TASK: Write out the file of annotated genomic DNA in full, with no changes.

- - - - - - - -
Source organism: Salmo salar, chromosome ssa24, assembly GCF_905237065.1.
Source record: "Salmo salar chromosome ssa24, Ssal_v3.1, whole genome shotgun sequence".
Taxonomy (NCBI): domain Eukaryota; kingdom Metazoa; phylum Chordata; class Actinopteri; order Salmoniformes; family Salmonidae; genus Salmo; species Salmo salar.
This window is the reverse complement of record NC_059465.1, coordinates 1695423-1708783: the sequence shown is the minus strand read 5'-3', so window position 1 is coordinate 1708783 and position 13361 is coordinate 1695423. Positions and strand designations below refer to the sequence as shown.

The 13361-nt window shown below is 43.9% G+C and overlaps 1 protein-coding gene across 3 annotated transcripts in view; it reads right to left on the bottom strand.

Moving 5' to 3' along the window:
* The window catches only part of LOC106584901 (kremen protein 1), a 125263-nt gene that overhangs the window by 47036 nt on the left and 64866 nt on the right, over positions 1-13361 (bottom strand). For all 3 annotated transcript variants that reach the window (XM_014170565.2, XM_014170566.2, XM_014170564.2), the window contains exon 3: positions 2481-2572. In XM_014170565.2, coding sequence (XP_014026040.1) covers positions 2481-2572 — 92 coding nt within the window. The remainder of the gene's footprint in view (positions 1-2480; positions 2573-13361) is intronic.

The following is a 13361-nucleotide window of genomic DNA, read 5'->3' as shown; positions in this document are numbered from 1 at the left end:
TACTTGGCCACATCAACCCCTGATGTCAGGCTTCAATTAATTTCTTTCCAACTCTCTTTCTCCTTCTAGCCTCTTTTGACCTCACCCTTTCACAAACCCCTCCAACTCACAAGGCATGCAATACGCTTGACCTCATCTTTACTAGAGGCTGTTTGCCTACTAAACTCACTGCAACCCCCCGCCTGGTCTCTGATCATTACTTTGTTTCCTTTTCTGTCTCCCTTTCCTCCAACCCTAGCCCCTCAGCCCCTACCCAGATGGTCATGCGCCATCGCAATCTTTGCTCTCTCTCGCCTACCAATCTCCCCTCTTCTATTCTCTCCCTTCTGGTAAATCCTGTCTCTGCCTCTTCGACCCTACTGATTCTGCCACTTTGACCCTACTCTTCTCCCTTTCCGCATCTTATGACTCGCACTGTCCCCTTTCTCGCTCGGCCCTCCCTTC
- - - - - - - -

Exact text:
Source organism: Salmo salar, chromosome ssa24, assembly GCF_905237065.1.
Source record: "Salmo salar chromosome ssa24, Ssal_v3.1, whole genome shotgun sequence".
Taxonomy (NCBI): domain Eukaryota; kingdom Metazoa; phylum Chordata; class Actinopteri; order Salmoniformes; family Salmonidae; genus Salmo; species Salmo salar.
This window is the reverse complement of record NC_059465.1, coordinates 1695423-1708783: the sequence shown is the minus strand read 5'-3', so window position 1 is coordinate 1708783 and position 13361 is coordinate 1695423. Positions and strand designations below refer to the sequence as shown.

The 13361-nt window shown below is 43.9% G+C and overlaps 1 protein-coding gene across 3 annotated transcripts in view; it reads right to left on the bottom strand.

Moving 5' to 3' along the window:
* The window catches only part of LOC106584901 (kremen protein 1), a 125263-nt gene that overhangs the window by 47036 nt on the left and 64866 nt on the right, over positions 1-13361 (bottom strand). For all 3 annotated transcript variants that reach the window (XM_014170565.2, XM_014170566.2, XM_014170564.2), the window contains exon 3: positions 2481-2572. In XM_014170565.2, coding sequence (XP_014026040.1) covers positions 2481-2572 — 92 coding nt within the window. The remainder of the gene's footprint in view (positions 1-2480; positions 2573-13361) is intronic.

The following is a 13361-nucleotide window of genomic DNA, read 5'->3' as shown; positions in this document are numbered from 1 at the left end:
TACTTGGCCACATCAACCCCTGATGTCAGGCTTCAATTAATTTCTTTCCAACTCTCTTTCTCCTTCTAGCCTCTTTTGACCTCACCCTTTCACAAACCCCTCCAACTCACAAGGCATGCAATACGCTTGACCTCATCTTTACTAGAGGCTGTTTGCCTACTAAACTCACTGCAACCCCCCGCCTGGTCTCTGATCATTACTTTGTTTCCTTTTCTGTCTCCCTTTCCTCCAACCCTAGCCCCTCAGCCCCTACCCAGATGGTCATGCGCCATCGCAATCTTTGCTCTCTCTCGCCTACCAATCTCCCCTCTTCTATTCTCTCCCTTCTGGTAAATCCTGTCTCTGCCTCTTCGACCCTACTGATTCTGCCACTTTGACCCTACTCTTCTCCCTTTCCGCATCTTATGACTCGCACTGTCCCCTTTCTCGCTCGGCCCTCCCTTC